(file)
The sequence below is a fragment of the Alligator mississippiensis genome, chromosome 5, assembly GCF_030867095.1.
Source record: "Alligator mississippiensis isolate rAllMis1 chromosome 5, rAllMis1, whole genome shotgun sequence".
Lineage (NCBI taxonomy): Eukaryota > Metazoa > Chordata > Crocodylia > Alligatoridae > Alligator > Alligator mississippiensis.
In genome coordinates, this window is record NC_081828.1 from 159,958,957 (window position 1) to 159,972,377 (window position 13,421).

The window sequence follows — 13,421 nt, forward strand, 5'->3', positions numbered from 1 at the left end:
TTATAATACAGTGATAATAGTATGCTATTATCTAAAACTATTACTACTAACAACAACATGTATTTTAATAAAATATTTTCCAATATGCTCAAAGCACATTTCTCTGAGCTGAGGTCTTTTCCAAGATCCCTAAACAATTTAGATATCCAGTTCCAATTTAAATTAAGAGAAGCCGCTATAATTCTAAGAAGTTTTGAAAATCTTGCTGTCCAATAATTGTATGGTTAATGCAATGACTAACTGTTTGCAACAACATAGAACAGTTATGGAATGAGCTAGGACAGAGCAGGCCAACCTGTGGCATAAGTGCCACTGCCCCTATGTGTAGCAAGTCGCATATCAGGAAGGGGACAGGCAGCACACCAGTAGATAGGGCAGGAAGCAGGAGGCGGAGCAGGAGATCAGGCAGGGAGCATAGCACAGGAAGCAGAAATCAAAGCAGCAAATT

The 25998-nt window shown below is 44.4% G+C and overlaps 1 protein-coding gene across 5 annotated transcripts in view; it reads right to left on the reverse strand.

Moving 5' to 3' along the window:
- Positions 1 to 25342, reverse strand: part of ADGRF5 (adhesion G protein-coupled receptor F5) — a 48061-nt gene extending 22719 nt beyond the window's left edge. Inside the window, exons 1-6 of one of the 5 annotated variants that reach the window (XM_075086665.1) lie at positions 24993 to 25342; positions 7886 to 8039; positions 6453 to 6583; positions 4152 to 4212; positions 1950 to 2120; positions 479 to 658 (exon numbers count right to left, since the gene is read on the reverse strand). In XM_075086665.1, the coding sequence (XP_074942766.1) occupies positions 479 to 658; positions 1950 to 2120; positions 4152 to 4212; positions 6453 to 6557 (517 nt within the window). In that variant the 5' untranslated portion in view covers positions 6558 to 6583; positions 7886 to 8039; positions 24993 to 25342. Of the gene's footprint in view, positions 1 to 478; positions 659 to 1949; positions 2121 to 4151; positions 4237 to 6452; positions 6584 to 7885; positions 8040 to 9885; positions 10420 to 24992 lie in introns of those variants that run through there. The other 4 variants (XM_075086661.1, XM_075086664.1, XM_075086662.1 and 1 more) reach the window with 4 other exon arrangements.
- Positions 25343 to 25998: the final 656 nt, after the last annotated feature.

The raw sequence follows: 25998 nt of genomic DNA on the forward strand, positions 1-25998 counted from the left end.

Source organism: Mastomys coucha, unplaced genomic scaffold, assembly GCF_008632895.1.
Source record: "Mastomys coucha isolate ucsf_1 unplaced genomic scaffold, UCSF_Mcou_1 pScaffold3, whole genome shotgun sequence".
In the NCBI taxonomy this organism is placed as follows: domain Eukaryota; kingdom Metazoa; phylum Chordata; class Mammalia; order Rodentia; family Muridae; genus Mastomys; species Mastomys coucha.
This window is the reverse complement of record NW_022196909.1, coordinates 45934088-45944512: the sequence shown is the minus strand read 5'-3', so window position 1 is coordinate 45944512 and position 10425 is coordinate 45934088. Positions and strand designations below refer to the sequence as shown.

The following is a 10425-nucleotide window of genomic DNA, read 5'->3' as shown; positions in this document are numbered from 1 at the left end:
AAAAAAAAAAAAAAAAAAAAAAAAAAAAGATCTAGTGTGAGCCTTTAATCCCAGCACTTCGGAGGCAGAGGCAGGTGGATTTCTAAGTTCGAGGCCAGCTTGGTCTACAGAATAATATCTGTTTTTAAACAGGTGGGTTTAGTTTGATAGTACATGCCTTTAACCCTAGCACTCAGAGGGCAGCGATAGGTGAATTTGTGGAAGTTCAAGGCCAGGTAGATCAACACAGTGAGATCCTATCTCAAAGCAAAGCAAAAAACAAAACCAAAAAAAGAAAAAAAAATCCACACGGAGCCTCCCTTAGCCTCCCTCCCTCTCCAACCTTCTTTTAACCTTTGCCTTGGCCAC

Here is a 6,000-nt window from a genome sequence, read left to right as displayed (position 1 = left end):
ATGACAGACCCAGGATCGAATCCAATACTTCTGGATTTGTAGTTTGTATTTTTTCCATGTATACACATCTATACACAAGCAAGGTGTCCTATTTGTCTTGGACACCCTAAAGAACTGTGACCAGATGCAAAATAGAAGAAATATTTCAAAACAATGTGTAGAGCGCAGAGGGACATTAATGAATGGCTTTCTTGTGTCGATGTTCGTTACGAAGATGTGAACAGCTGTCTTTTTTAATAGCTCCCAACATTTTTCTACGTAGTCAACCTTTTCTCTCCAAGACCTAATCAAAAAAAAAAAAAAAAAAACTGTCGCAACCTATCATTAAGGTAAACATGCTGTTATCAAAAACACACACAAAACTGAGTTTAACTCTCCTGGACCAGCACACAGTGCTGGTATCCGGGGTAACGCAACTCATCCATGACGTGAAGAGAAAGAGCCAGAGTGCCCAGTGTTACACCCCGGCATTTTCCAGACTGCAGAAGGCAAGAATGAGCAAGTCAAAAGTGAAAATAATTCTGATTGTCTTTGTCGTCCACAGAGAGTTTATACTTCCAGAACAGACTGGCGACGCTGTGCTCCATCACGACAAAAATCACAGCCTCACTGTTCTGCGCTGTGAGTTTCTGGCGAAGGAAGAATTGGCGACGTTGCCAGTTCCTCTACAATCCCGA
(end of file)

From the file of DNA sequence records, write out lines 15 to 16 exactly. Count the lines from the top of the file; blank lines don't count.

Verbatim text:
This window is the reverse complement of record NW_022196909.1, coordinates 45934088-45944512: the sequence shown is the minus strand read 5'-3', so window position 1 is coordinate 45944512 and position 10425 is coordinate 45934088. Positions and strand designations below refer to the sequence as shown.

The following is a 10425-nucleotide window of genomic DNA, read 5'->3' as shown; positions in this document are numbered from 1 at the left end: